Tuesday, 6 October 2009

Why are the poorest being asked to pay for the bankes folly

Why do politicians from both political parties seem to think the way to address the deficit is to hit the poorest people hardest? Both Conservatives and Labour seem obsessed with cutting benefits and hitting the lowest paid. Meanwhile, the real public welfare recipients, the banks, escape untouched.
Instead of attempting to make the banks pay back some of the money they have absorbed, the concern the worry seems to be that a few of them might leave the country if unduly penalised. The hedge funds are relocating to Switzerland - who really cares? Is there really any truth in the line that these people are such great wealth creators that we cannot let them go. Most of the highest paid employ accountants to keep their tax payments down to the absolute minimum anyway.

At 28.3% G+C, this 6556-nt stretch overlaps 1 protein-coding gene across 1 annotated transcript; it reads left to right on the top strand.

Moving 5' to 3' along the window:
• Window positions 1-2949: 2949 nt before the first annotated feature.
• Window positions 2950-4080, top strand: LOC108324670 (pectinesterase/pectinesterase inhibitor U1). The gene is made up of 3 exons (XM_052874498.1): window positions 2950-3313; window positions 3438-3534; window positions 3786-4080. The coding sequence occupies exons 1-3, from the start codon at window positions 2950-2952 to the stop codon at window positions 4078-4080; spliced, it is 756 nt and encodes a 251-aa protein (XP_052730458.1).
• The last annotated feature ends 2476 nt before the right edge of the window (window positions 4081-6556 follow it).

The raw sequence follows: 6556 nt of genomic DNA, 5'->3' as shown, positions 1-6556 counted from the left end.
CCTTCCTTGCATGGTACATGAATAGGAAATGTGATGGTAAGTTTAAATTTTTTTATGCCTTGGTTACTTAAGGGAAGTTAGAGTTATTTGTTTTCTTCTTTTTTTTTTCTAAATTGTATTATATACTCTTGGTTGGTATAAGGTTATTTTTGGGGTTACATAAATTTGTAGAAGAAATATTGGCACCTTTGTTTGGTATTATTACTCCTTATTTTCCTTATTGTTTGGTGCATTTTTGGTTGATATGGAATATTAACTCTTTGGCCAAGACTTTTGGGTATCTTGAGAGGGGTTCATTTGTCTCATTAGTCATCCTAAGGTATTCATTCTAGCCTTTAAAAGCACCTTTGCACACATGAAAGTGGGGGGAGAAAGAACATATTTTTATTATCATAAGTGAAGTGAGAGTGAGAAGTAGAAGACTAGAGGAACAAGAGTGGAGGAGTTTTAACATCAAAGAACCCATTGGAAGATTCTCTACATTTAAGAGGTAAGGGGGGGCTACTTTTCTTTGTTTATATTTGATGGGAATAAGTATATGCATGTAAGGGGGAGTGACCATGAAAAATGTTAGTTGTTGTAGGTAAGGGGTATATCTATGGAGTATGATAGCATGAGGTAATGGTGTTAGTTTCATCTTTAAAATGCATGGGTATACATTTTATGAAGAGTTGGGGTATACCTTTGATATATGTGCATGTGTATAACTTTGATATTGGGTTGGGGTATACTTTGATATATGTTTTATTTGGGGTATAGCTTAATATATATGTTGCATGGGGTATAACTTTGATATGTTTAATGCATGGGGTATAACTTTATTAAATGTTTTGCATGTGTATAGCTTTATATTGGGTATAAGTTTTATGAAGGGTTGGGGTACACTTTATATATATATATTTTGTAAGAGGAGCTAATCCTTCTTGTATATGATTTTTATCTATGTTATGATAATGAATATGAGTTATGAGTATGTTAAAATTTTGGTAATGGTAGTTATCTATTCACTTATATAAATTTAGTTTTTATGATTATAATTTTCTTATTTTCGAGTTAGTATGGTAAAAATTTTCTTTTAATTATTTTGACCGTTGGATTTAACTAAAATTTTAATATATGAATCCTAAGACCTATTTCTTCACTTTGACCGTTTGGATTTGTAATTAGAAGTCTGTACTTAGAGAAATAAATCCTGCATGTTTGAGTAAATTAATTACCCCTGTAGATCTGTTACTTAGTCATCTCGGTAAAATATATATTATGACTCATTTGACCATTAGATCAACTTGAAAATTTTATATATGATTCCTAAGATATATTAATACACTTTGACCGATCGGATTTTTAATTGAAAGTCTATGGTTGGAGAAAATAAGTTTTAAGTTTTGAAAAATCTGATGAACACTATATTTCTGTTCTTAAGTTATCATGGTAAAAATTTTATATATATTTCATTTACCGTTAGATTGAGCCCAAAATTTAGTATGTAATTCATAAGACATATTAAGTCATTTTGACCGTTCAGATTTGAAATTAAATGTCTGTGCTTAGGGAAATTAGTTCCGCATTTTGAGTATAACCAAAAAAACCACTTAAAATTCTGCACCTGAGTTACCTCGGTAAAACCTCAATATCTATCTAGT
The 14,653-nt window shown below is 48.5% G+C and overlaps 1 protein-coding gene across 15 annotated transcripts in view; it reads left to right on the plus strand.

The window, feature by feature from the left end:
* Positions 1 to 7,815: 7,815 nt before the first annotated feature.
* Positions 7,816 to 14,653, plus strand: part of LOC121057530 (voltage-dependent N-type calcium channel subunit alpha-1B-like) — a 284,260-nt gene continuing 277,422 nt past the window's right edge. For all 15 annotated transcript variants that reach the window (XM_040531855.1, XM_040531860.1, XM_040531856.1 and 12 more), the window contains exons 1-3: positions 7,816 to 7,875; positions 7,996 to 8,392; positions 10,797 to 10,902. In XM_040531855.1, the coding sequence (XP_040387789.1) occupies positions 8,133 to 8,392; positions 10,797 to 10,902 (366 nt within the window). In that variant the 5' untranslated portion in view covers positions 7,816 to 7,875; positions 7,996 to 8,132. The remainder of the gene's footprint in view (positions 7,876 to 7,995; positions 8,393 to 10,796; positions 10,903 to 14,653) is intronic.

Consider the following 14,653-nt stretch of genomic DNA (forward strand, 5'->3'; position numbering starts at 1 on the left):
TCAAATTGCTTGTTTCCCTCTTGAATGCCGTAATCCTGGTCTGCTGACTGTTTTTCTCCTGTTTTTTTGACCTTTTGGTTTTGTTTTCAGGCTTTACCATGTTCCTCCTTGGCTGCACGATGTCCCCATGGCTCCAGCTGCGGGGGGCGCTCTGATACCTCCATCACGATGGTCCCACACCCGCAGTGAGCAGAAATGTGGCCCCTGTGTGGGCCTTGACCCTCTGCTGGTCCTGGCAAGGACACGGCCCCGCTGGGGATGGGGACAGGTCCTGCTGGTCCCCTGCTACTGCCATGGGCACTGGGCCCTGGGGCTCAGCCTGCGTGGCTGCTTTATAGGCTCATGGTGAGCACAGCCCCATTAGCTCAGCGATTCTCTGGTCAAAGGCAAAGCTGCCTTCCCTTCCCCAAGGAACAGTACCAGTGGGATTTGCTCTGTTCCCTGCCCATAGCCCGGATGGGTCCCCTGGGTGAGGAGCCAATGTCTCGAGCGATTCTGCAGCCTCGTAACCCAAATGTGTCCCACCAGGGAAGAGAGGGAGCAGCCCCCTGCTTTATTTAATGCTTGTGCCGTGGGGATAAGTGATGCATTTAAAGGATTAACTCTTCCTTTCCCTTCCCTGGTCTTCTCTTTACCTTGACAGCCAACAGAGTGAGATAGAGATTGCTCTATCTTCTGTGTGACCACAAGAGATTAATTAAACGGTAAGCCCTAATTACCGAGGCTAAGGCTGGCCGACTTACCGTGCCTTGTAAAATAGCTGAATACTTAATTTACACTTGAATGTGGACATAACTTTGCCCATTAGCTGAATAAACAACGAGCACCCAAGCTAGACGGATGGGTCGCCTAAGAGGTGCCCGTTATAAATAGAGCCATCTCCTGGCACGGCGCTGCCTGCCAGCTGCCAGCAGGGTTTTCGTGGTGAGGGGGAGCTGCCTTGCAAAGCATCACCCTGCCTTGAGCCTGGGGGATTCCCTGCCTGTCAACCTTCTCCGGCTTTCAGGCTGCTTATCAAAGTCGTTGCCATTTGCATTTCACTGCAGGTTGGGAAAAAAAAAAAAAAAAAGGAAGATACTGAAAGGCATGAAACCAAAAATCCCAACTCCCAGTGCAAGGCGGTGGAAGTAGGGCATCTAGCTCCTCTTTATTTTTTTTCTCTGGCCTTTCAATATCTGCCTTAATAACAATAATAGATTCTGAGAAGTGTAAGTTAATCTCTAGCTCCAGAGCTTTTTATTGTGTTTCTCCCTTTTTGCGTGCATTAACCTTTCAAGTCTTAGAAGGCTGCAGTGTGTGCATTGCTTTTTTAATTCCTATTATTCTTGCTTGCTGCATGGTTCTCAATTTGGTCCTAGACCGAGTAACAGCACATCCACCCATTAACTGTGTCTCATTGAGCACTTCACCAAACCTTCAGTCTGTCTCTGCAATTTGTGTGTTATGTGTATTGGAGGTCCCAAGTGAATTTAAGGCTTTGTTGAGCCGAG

In the longer term governement should be looking to move the countries economy away from reliance on this volatile sector. In the short term, why not impose a flat rate tax on the profits of all banks. This would hit those hardest who caused the problems in the first place and encourage self regulation of the whole sector. Implementation of the Compass recommendation for a High Pay Commission would be another welcome move.

1 comment:

  1. While I agree with the general thrust of your piece, it's a little naive to assume that finance companies moving abroad has little effect on the exchequer's income. While those directly involve certainly avoid as much tax as possible, there are a lot of lower paid job reliant, from ancillary workers at the banks, to the shops and services they employ.
    As to taxing the profits on banks, remember a lot of banks are now publicly owned, in part or wholly, so the "profits" are public money anyway! Assuming the banks thrive the government shares will be sold and any profit used to repay the government's debts.